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CA: Prop. 8 Weighs on Voters

By Ashley Surdin
SANTA MONICA, Calif. -- An hour before the polls opened Tuesday morning, a line cascaded down the steps of Santa Monica City Hall, split around a rose garden and spilled into the street.

The quiet crowd of 30 or so harbored hope, anxiety and even song as they waited. Steam from coffee cups lifted into the damp, gray beachside haze. The American flag hung heavy from a poll.

"I want it to be November the fifth already," said Bola Ogun, 22, of Woodland Hills, standing in line. "It will be a good feeling to hear a certain someone's name."

For her, the first American in her family, natives of Nigerian, that name was Barack Obama.

"It's weird because I don't feel like I've carried a burden these last eight years, but if he wins it will feel like something has lifted, that a change is going to start" she said.

When the clock passed 7 a.m., sunlight broke from the previous night's rain clouds and landed across the lawn. A poll worker emerged from the top of city hall's steps and called out, "The polls are now open!"

It cued the crowd into a burst of applause and cheers.

Despite the excitement, Kris Langabeer was weighed down with anxiety. For Langabeer, a 53-year-old lesbian, the stakes of this election -- not only for president, but for California's gay marriage proposition -- filled her with unease.

"I have a 14 year old," said Langabeer, holding her bicycle helmet in one hand and her voting pamphlet in the other. "I'm very concerned about the world we're leaving to our children and our grandchildren."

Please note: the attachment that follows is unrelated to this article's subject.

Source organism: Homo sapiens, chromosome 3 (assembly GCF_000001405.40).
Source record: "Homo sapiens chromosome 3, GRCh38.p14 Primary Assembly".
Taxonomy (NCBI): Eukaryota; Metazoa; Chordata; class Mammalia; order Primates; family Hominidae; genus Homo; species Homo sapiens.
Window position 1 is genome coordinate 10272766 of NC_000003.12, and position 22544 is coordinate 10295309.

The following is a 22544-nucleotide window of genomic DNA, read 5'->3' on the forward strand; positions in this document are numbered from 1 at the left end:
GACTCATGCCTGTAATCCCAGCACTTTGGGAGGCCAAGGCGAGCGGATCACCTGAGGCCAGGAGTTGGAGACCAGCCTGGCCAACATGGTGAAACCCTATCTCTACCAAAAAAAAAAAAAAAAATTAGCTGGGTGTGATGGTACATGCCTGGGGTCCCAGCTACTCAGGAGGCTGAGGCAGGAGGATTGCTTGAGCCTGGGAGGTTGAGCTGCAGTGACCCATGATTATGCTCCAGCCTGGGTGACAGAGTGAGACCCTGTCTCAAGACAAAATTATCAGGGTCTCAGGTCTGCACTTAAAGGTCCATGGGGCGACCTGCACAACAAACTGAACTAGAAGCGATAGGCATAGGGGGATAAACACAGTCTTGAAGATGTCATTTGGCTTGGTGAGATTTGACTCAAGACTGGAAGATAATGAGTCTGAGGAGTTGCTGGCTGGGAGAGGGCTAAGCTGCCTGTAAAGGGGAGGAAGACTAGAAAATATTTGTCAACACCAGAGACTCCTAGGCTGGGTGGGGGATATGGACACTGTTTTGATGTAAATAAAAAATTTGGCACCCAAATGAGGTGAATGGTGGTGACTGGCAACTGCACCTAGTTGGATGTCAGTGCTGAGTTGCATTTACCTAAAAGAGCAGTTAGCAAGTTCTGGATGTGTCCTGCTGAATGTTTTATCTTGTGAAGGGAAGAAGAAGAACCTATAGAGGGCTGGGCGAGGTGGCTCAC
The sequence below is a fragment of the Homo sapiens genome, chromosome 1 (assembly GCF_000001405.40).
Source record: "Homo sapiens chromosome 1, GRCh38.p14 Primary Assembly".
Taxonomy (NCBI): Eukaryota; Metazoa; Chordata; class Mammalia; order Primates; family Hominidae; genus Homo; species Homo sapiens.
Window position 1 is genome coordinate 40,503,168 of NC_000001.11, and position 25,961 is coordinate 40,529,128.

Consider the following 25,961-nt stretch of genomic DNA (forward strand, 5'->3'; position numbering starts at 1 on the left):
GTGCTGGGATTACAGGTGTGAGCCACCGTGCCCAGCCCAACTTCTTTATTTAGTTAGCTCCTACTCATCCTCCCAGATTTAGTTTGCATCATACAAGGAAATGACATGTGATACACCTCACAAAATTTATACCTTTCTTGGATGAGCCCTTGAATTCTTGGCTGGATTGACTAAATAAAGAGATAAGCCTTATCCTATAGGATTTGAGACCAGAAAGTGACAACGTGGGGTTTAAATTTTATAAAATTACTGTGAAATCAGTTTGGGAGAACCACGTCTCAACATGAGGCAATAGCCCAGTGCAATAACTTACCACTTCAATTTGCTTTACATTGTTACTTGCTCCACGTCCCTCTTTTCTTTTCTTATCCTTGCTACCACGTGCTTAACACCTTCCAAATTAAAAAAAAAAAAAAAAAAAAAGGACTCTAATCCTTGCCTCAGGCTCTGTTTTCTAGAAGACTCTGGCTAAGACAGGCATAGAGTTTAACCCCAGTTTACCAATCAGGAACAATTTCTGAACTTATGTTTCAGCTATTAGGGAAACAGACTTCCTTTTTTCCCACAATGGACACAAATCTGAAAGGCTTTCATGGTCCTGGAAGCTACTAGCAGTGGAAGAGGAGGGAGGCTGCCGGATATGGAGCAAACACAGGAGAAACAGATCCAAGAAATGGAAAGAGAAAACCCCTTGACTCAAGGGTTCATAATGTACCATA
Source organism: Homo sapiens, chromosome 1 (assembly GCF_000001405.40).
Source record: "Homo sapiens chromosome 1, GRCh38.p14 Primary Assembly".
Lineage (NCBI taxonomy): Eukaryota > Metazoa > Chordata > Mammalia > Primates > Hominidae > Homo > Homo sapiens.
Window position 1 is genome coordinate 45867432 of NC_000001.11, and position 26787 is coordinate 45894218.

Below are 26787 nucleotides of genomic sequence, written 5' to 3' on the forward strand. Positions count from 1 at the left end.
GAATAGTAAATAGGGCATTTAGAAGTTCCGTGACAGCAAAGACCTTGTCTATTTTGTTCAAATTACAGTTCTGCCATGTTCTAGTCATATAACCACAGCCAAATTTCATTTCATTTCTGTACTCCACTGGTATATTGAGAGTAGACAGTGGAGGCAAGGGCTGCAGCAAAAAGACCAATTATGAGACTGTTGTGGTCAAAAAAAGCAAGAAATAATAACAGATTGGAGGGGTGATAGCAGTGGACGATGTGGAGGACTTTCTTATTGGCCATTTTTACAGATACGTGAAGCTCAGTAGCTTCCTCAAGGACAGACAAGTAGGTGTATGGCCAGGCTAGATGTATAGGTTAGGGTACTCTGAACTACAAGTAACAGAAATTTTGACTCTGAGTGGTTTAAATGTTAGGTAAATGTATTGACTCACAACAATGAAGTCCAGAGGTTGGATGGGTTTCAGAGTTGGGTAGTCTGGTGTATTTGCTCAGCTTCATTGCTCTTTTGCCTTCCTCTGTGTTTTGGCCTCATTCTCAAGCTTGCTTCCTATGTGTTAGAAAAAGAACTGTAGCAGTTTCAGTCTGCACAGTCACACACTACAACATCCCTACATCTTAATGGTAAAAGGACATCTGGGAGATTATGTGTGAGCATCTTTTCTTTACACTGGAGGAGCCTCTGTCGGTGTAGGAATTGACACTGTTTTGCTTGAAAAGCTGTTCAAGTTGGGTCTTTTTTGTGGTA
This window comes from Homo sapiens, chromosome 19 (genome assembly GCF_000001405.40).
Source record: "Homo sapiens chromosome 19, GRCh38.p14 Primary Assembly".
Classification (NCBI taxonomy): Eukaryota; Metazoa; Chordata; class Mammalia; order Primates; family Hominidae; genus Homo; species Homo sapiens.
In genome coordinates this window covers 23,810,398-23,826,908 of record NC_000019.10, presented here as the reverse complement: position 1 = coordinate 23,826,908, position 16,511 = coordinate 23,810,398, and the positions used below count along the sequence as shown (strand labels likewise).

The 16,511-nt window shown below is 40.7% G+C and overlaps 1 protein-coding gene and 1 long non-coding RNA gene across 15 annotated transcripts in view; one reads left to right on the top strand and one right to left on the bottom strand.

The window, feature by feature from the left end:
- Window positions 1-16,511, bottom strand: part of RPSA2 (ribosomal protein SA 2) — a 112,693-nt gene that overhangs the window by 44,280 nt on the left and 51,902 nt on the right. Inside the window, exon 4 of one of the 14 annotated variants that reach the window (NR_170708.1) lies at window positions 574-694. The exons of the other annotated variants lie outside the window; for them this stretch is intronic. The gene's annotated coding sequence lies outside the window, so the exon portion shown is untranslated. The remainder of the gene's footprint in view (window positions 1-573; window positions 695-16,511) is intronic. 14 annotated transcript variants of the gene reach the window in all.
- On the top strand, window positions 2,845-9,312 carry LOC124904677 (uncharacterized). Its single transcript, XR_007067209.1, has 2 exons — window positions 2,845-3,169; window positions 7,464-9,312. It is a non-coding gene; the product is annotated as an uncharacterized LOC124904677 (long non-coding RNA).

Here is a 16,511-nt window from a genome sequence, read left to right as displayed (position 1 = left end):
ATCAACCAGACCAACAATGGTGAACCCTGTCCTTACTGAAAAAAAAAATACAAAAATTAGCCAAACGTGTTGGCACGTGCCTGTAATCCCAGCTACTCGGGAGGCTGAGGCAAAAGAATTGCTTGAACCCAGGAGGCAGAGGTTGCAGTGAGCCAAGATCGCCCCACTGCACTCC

Tears filled her eyes. "I'm sorry," she said, removing her wire-rimmed glasses and wiping her eyes. "This is an emotional experience."

Langabeer was not alone in her tears. Claudia Schaffer, 61, an Obama supporter, shed a few as well.

"He's the first person since Bobby Kennedy that makes me feel hopeful," said Schaffer said. She paused, as if remembering, and tears swelled on her lashes.

Schaffer fought them back, as she explained how she was laid off two years ago and finally found a job last month as a loan officer - one week after the market crashed.

She lost her health insurance, has cut back on medications and tries not to go to the doctor if she can help it, she said. When asked what she hoped for under an Obama administration, her smile broke.

"A decent life," she said, her voice breaking. She apologized as she wiped her eyes with a Kleenex, adding, "It's been a long eight years."

Schaffer said she would watch election results while eating pizza at a neighbor's house. She even wrote a song to celebrate Obama's victory, she said.

Jay Santy, 47, a banker from Santa Monica turned to Schaffer in line. "You should sing it," he said.

So she did.

"We're going to vote for Obama, bama bama," she sang, crooning her lyrics to a borrowed Cole Porter tune. "The dems will be drinking champagne."

Santy laughed. "We'll be drinking either way."

By Washington Post editors  |  November 4, 2008; 2:29 PM ET
Categories:  50 States , B_Blog  
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Next: A McCain Supporter in a Sea of Obama Partisans

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